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July 19, 2017   Kickback Scheme for Cancer Pain Medication Implicates Former Employee, Prescribing Physicians
By Jennifer Girod and Andrew Sylora, Plews Shadley Racher & Braun LLP
PDF of Kickback Scheme for Cancer Pain Medication Implicates Former Employee, Prescribing Physicians (152k PDF file)

A former employee of an Arizona-based pharmaceutical company faces up to $250,000 in fines and possible jail time for her involvement in a kickback scheme that provided illegal financial incentives to medical professionals prescribing the company’s cancer pain management medication.

Announced in a press release by the U.S. District Attorney for the District of Connecticut on July 11, 2017, the former employee pleaded guilty to paying medical professionals fees ranging from $1,000 to several thousand dollars to participate in “Speaker Programs.” In reality, these “Speaker Programs” were non-educational gatherings of the employee’s family and friends, often at high-end restaurants, with the medical professionals simply being paid for their attendance. These medical professionals later prescribed or induced others to prescribe the company’s pain management medication over other viable alternatives, resulting in false charges to Medicare Part D totaling approximately $4.5 million.

In addition to the former employee, several other individuals associated with the pharmaceutical company, including some prescribing physicians who accepted fees, have been charged in connection with the kickback scheme.

Key takeaways:

1)     This enforcement action comes as part of a larger national healthcare fraud initiative publicly announced by the United States Attorney General on July 13, 2017. Nearly 300 healthcare providers are being suspended or banned from federal healthcare programs in this nationwide sweep for instances of fraud and abuse.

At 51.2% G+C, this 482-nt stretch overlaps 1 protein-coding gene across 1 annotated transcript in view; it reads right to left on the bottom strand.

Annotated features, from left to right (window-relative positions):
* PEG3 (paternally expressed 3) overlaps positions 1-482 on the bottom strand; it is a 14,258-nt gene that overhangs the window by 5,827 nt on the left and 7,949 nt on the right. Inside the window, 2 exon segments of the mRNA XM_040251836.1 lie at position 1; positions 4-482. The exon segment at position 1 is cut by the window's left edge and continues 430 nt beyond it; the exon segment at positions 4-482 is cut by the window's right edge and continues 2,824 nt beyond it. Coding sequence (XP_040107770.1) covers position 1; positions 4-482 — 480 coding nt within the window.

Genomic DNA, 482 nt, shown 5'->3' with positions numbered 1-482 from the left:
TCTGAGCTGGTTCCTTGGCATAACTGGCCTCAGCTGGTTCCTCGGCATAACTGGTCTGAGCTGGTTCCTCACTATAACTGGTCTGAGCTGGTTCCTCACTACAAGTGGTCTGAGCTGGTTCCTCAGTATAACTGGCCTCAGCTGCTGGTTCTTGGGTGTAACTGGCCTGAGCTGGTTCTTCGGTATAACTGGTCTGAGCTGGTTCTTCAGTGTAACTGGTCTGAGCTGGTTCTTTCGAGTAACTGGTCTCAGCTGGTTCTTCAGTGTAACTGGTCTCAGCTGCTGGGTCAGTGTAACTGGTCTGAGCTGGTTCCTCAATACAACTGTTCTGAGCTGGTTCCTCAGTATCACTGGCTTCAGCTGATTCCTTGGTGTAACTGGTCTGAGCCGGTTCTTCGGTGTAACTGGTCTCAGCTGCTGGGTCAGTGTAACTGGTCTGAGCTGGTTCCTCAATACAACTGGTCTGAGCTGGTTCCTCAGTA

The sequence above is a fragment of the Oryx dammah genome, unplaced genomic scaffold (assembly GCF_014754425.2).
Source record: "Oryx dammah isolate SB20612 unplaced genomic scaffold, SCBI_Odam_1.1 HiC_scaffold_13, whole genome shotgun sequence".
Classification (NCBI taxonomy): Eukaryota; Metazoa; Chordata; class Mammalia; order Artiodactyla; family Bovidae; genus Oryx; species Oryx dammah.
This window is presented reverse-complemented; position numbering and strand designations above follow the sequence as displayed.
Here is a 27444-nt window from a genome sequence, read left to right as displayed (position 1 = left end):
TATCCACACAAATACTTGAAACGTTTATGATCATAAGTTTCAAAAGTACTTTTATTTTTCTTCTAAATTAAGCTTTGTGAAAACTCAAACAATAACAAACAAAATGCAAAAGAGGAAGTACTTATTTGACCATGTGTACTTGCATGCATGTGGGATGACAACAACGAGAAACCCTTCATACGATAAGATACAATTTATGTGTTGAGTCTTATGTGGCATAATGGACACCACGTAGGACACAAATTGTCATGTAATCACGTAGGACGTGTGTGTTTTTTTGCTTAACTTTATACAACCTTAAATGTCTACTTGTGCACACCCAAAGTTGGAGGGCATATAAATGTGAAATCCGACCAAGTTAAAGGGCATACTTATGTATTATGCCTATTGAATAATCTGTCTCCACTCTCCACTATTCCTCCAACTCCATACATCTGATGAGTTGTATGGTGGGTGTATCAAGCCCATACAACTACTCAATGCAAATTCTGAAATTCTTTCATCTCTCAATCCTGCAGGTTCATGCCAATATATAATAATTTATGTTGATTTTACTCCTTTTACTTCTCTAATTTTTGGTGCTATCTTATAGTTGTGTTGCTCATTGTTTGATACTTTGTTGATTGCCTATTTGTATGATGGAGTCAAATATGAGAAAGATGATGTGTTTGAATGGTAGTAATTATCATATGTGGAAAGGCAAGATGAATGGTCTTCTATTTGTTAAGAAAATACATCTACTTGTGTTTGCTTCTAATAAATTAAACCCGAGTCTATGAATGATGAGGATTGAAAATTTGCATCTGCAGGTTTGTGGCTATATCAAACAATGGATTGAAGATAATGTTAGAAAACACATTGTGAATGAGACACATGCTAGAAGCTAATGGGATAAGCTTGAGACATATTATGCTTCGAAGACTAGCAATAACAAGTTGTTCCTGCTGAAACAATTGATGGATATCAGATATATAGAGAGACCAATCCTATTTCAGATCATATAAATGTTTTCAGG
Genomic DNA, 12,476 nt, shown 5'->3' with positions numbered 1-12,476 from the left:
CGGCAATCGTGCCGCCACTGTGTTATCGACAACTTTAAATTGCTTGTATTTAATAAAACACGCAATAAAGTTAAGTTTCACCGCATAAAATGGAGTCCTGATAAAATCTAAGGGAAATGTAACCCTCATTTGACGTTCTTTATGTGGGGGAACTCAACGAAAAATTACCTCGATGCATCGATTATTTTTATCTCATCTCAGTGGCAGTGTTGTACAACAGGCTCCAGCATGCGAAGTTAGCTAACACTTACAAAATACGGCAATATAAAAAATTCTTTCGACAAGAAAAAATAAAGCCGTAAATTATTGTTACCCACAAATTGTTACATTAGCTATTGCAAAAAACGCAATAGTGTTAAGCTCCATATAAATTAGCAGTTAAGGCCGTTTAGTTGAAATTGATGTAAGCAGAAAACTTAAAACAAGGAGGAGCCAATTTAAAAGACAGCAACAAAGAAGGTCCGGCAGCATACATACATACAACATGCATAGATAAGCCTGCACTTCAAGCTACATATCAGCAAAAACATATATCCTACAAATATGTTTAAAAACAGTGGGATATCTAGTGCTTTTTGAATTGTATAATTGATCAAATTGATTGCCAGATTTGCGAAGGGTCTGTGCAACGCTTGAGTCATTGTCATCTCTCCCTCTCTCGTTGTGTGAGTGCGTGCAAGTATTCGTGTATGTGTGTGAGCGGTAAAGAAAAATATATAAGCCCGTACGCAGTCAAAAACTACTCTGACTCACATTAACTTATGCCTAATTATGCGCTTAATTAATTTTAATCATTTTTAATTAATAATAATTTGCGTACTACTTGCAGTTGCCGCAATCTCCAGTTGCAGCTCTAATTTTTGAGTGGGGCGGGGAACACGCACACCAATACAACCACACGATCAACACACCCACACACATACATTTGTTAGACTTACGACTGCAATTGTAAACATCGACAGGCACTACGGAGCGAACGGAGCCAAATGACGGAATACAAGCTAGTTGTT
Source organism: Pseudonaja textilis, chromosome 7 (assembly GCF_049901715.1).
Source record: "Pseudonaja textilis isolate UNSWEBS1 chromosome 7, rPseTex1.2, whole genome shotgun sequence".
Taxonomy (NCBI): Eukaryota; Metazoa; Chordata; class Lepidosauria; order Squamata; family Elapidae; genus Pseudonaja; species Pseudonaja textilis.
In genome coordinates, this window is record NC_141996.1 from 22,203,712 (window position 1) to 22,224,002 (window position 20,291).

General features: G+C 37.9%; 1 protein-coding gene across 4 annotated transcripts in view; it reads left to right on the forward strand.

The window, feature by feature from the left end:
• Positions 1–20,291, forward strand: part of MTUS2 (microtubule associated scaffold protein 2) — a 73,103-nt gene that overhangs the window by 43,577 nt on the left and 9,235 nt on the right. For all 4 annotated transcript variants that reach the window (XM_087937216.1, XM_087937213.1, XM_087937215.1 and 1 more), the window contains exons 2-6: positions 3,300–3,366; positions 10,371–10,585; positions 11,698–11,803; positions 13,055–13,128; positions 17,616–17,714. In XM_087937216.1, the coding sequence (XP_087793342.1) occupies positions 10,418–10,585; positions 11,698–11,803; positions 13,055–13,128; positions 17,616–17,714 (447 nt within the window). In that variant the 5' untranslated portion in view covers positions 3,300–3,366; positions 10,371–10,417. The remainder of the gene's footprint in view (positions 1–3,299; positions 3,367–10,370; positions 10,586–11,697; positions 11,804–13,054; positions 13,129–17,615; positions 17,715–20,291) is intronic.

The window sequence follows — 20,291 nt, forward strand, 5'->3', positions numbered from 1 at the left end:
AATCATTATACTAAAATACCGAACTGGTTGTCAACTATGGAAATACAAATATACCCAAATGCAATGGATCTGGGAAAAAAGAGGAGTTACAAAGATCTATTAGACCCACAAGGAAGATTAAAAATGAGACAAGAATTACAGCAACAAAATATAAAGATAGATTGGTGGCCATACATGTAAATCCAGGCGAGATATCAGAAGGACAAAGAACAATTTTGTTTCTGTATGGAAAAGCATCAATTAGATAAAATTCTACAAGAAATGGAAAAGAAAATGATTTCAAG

2)    Healthcare providers, particularly those dealing with pharmaceuticals, should be cognizant of how their incentive programs are structured. Programs that could be interpreted by the government as providing improper incentives to medical providers or that potentially affect a medical provider’s unbiased medical judgment may be closely scrutinized as a kickback.

3)    Fees provided to medical professionals by drug marketers and other similarly situated individuals must be for bona fide consulting services or other related bona fide services. Provision of fees that do not fit this definition may result in potential criminal kickback liability for all parties involved in such a transaction.

The health care practice group at Plews Shadley Racher & Braun LLP regularly works with physicians, dentists, nurses, physician assistants, and other health care providers to counsel on False Claims Act, Anti-Kickback Statute and other regulatory issues.  Additional information about Plews Shadley Racher & Braun LLP and its health care practice is available at www.psrb.com.

 

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